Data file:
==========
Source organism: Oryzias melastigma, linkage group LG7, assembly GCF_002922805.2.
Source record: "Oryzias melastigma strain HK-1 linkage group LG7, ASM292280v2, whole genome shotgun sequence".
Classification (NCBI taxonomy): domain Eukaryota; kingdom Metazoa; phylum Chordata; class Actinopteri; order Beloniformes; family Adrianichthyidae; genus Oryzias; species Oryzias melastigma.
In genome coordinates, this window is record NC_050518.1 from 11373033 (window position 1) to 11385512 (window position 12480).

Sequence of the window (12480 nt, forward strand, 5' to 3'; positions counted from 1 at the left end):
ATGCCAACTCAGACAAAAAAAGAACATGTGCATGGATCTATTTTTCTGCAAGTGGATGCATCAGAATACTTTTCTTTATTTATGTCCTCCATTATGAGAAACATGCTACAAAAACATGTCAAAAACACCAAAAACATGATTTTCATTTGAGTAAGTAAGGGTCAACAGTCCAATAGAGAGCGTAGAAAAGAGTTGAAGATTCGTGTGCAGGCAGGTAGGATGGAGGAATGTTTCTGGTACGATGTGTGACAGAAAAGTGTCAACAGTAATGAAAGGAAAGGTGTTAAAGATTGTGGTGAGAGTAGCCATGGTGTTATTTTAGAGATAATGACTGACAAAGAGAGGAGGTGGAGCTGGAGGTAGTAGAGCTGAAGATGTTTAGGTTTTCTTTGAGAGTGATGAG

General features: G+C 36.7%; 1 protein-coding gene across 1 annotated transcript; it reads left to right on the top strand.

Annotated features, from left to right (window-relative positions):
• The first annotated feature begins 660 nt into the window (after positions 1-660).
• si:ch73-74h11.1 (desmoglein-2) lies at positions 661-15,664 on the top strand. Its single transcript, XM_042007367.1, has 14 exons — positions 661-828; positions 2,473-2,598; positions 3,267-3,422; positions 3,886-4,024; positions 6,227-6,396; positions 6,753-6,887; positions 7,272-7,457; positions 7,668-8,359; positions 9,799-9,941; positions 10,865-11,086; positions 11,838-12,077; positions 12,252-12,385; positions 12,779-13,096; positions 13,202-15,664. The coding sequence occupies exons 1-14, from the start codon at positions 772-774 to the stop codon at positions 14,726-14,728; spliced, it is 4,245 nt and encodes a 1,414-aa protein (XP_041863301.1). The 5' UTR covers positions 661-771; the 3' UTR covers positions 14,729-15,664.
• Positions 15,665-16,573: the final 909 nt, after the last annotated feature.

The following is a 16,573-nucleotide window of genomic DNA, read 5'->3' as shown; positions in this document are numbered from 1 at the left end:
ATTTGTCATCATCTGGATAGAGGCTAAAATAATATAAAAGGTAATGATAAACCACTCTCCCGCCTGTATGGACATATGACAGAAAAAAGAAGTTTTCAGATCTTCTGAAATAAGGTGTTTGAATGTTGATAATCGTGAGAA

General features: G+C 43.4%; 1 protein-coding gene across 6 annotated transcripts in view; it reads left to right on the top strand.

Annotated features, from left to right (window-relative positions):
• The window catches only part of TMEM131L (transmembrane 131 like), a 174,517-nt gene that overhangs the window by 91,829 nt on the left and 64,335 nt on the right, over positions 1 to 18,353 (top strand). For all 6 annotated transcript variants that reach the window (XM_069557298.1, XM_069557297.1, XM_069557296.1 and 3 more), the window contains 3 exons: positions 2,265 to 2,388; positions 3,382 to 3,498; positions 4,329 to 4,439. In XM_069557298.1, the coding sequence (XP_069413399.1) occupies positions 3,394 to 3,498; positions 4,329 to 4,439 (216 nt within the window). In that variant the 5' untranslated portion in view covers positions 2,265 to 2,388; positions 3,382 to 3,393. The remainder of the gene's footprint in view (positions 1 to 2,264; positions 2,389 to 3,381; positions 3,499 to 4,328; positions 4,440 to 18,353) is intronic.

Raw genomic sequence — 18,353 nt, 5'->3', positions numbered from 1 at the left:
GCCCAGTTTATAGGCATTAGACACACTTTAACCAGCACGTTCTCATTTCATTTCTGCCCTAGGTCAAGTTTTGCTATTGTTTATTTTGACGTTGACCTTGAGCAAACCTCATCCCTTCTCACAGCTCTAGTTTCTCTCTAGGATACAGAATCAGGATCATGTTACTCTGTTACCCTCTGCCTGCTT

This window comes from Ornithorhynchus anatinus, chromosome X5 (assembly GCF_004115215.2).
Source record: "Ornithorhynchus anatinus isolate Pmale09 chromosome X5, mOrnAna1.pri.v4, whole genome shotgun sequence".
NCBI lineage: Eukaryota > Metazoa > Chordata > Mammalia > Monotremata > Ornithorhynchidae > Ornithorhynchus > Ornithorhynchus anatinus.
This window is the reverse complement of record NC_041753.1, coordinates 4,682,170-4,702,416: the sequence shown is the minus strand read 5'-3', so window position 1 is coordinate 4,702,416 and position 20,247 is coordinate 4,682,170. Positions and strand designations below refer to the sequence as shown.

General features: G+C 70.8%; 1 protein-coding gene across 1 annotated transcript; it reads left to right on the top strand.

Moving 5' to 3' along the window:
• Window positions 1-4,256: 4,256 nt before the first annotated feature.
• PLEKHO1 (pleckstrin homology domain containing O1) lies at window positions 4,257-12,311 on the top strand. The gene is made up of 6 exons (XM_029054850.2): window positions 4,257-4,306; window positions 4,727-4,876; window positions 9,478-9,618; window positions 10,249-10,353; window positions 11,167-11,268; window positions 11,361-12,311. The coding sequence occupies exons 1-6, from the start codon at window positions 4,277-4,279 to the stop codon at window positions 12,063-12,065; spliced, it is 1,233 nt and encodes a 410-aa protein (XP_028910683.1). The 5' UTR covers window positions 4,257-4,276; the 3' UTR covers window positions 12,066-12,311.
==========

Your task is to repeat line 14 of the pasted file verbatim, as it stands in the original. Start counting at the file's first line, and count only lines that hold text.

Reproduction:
General features: G+C 43.4%; 1 protein-coding gene across 6 annotated transcripts in view; it reads left to right on the top strand.